Letters to the Editor

The climate and energy dilemmas are inextricably linked, but this fact is often ignored. For instance Pope Francis, on his tour of the United States mentioned climate change, but apparently there was no recognition on his part that the fuel we burn is not frivolous; on the contrary, it has allowed for a healthier, longer lived, better educated, more prosperous population, who live in a cleaner environment. 

There are in fact, strong moral imperatives on each side of this argument. However this ignorance of the benefits of the use of fossil fuels, this stated or unstated assumption that we can just turn them off without any adverse consequences, has permeated the debate to a very large extent. Turn on your TV almost any day and you will hear many who say we should drastically reduce, or even end our use of fossil fuel virtually immediately. Even physicists are not immune. The APS, in its statement on climate change (1) says we must begin to reduce the emission greenhouse gases 'starting now'. It speaks about climate effects likely to occur, but there is no word about the benefits of fossil fuel. The AIP has gone one step further and gives a time limit.  In its Flagship publication Physics Today had two articles in its October, 2011 issue arguing that we must turn off carbon input into the atmosphere in about 20 years from 2011, without any thought that this would mean the decent into abject poverty for billions of people (2,3). If anyone should be aware of the importance of energy for civilization, it is physicists!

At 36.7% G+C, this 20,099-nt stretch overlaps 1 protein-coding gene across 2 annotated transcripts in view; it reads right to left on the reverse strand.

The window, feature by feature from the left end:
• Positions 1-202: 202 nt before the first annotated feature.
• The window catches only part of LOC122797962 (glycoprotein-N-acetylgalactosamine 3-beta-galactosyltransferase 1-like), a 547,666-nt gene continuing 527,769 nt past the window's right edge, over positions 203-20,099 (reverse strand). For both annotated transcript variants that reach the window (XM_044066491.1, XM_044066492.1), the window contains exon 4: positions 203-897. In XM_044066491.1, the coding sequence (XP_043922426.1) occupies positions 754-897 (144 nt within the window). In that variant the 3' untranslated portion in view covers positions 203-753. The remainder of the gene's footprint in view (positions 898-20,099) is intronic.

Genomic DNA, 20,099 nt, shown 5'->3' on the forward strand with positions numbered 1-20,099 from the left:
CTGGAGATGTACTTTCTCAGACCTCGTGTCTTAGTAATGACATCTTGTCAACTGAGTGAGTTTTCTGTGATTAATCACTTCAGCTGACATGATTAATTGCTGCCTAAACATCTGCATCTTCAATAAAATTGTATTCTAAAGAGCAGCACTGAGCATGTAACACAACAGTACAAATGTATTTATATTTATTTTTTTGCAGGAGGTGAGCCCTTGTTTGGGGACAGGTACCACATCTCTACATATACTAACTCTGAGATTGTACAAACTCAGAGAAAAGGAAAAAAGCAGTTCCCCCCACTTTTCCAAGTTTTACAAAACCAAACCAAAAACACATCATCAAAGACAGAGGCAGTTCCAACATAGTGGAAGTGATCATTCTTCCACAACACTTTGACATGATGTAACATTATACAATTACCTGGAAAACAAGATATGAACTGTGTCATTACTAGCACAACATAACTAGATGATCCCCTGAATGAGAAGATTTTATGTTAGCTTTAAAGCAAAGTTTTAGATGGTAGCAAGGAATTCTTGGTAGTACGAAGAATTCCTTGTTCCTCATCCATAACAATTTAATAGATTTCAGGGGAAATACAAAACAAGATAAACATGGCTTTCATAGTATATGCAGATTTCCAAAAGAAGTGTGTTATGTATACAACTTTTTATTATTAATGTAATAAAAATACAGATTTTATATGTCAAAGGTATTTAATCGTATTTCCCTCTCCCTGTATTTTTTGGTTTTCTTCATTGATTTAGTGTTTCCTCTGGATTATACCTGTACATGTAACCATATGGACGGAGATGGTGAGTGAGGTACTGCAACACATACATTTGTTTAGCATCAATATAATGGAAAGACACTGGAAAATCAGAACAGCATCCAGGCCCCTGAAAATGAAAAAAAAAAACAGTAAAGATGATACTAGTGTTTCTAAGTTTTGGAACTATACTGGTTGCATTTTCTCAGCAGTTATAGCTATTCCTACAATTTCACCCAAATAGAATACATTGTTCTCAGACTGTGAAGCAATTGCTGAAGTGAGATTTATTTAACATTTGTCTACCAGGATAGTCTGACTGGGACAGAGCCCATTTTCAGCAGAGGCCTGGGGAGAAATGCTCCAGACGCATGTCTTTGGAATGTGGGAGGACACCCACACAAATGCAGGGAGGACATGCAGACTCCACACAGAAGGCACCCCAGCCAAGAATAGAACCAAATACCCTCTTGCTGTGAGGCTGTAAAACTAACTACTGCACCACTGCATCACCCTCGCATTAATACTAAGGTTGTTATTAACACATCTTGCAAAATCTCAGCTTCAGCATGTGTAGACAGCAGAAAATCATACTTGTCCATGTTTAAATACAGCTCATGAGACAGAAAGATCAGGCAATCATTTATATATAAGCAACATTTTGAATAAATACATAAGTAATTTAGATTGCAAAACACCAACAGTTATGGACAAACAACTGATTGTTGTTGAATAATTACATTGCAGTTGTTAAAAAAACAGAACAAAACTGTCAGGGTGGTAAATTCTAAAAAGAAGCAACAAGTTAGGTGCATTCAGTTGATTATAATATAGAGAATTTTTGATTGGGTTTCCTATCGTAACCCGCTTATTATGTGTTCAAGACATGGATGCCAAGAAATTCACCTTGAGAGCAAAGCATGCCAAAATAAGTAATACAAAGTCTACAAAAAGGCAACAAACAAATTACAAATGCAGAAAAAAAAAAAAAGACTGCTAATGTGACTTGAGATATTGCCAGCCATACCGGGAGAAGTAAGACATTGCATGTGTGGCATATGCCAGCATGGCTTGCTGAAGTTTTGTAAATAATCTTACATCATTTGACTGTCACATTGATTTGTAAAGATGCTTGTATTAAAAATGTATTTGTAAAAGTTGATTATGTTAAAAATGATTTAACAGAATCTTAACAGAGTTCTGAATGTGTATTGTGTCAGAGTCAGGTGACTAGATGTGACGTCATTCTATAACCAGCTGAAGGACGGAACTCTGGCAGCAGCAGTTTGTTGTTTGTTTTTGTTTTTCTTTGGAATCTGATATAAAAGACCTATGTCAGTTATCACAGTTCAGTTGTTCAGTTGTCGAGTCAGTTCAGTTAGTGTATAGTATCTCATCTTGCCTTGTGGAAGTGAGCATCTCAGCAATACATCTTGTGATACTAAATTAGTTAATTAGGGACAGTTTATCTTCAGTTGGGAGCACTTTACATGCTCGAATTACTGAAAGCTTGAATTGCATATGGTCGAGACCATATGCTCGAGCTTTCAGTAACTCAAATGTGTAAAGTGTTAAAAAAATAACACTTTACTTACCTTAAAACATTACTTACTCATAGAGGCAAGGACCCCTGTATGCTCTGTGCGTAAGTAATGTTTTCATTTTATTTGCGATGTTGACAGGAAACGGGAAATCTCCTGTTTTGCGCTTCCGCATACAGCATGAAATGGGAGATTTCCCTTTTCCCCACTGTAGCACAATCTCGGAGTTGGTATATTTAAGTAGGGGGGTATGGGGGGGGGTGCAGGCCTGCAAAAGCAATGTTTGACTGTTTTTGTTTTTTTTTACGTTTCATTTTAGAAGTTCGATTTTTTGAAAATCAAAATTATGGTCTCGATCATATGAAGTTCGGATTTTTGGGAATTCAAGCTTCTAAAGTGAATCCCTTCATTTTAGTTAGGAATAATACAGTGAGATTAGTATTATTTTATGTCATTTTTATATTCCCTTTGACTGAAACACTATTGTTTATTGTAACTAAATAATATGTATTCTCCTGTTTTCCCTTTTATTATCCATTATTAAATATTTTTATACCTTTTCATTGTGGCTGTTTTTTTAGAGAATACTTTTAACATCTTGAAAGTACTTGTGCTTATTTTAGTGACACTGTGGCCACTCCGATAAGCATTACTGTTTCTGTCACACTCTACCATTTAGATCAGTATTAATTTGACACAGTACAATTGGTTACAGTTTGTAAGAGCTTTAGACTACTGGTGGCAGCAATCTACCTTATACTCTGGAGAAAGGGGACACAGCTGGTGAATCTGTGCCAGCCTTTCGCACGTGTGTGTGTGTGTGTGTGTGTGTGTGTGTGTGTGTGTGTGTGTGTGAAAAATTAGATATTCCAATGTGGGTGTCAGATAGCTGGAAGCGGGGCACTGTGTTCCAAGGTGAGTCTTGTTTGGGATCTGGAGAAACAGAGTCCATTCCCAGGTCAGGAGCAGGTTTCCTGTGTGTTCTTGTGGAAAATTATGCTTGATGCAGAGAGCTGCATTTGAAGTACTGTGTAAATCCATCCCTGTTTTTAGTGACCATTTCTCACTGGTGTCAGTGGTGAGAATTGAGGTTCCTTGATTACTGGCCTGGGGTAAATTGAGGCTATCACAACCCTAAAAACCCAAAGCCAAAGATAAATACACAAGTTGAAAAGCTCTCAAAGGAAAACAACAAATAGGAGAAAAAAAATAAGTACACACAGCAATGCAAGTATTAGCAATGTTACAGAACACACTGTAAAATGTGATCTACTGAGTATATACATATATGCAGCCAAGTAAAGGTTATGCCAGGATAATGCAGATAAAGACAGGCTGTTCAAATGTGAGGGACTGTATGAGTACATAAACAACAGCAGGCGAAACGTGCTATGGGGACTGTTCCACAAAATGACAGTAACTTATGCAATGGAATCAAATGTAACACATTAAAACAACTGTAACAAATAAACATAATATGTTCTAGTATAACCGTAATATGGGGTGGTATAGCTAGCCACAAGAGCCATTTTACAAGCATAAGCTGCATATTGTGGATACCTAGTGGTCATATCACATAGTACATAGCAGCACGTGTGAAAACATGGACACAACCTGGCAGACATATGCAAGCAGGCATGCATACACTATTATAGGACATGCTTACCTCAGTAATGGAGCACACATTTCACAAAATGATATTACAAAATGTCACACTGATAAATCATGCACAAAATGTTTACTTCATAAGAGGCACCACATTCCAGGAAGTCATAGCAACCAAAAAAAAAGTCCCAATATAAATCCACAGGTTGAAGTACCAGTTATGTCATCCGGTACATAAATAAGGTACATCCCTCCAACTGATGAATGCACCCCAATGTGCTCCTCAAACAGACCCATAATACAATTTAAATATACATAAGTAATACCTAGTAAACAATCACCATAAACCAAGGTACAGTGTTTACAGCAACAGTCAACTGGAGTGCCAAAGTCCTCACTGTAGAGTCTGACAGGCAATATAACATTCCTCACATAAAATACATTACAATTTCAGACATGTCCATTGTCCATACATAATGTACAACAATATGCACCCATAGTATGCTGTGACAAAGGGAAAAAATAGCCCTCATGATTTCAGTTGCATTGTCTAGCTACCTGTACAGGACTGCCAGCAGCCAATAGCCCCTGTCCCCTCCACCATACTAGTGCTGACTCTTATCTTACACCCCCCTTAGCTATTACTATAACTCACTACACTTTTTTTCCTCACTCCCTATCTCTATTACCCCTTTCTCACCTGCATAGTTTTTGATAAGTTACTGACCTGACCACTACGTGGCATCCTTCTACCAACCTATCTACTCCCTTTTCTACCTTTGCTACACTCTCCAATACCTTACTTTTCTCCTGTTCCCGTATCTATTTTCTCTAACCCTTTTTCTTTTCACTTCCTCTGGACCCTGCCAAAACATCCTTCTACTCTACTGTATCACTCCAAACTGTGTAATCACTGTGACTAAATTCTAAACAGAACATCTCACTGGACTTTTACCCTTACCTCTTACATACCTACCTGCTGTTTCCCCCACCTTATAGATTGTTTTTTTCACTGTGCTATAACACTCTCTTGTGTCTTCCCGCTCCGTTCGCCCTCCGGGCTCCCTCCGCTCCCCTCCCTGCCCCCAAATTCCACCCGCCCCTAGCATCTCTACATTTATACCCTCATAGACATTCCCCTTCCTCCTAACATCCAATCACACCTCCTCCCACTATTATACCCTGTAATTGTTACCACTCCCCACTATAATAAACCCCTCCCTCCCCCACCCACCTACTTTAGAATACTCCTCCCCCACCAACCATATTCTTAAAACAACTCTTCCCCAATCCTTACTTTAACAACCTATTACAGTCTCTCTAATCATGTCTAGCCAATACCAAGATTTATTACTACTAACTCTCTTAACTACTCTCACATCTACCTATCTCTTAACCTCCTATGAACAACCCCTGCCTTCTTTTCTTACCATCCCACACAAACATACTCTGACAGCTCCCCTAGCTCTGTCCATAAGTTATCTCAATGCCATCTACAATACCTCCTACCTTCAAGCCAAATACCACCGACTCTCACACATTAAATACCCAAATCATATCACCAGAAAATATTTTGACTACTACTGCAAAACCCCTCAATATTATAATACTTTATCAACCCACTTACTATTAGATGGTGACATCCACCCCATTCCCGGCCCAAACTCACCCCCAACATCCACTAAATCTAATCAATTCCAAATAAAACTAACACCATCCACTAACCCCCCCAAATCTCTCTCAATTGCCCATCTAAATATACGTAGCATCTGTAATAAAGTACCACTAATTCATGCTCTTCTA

This Forum has provided a wonderful opportunity to argue these points, and this author has taken advantage of it (4,5). It is worth pointing out another journal, Standard Science Research and Essays also encourages scientific essays, and is willing to publish essays longer and more provocative than what is usually appropriate for Physics and Society. These are published open access and are freely available on line, like Physics and Society. I have recently taken advantage of this opportunity and published one such essay (6) on the climate energy dilemma. This discusses not only the science, but also gives an amateur's view of the theology and human psychology. It is nothing if not provocative, but it makes an argument I believe is long overdue.

Wallace Manheimer
Retired from NRL


1. http://www.aps.org/policy/statements/07_1.cfm

2.  Steven Sherwood, “Science controversies past and present,” Physics Today 64(10), 39-44 (October, 2011),
http://www.physicstoday.org/ resource/1/phtoad/v64/i10/p39_s1

3. Richard C. J. Somerville and Susan Joy Hassol, “Communicating the science of climate change,” Physics Today 64(10), 48-53 (October, 2011). http://www.physicstoday.org/resource/1/phtoad/v64/i10/p48_s1

4 Wallace Manheimer, Letter to the Editor, Physics & Society 38(3), 3 (July 2009).

5. Wallace Manheimer, American Physics, Climate Change and Energy, Physics and Society, 41, 2, April, 2012,

6. Wallace Manheimer, Original sin, prophets, witches, preschool sex abuse, and global warming.
Standard Science Research and Essays 3, (9), 277, 2015

These contributions have not been peer-refereed. They represent solely the view(s) of the author(s) and not necessarily the view of APS.